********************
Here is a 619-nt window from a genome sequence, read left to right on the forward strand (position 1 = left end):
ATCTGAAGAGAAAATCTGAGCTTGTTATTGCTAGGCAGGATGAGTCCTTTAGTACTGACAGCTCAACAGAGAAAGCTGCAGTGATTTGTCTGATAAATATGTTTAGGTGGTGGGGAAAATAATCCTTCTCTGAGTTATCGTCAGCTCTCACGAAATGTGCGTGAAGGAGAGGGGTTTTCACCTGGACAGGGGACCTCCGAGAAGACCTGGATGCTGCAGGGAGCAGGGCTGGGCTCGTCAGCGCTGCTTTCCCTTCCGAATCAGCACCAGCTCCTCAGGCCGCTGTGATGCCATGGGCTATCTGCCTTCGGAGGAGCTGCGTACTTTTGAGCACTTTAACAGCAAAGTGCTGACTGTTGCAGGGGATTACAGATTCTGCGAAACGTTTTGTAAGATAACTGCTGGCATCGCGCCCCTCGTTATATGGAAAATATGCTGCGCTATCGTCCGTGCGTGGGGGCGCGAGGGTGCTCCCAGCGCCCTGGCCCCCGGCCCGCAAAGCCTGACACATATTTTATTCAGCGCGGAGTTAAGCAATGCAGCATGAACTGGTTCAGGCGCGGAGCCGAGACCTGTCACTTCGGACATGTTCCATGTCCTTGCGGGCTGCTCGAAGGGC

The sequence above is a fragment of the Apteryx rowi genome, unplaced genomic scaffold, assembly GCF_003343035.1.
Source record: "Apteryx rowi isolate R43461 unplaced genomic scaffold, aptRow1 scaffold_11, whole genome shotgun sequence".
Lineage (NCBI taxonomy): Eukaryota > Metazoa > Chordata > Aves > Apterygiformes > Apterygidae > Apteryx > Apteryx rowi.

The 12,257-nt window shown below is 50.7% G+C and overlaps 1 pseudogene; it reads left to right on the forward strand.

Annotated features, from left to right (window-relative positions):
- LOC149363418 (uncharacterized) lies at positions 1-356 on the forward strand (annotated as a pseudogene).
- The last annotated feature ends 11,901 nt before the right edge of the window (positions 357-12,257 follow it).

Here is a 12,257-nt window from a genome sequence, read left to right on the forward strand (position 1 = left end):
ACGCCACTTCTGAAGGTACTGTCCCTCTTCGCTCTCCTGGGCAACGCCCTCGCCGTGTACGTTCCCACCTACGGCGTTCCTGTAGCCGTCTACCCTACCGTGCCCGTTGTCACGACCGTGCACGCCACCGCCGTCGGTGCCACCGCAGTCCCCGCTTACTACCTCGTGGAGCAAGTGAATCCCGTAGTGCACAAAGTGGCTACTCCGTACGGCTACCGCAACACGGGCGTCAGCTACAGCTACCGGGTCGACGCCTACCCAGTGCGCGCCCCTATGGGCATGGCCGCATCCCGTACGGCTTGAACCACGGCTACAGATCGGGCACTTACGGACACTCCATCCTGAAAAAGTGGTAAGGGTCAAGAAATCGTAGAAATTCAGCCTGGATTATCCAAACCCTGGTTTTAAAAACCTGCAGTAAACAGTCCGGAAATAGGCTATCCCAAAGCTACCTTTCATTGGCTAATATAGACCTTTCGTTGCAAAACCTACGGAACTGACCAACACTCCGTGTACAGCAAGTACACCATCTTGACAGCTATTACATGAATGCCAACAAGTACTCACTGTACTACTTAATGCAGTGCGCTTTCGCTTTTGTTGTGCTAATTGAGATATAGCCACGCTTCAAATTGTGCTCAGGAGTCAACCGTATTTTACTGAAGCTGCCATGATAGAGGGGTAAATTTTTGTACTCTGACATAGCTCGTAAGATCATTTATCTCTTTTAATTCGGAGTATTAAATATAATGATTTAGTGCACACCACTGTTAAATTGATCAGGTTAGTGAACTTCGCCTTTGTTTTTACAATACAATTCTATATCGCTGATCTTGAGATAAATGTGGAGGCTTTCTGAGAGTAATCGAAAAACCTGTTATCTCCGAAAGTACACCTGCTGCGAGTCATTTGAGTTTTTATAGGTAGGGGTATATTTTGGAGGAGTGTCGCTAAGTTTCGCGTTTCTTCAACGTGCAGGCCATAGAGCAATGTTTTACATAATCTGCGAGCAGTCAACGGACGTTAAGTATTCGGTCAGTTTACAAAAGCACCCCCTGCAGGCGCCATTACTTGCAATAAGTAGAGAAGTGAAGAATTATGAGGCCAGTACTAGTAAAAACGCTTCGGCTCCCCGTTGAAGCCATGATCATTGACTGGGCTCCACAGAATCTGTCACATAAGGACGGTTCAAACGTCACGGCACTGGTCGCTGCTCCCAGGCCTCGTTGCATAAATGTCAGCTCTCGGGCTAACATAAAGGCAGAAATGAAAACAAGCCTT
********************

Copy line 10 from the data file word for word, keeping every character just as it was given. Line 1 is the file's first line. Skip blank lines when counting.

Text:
Here is a 12,257-nt window from a genome sequence, read left to right on the forward strand (position 1 = left end):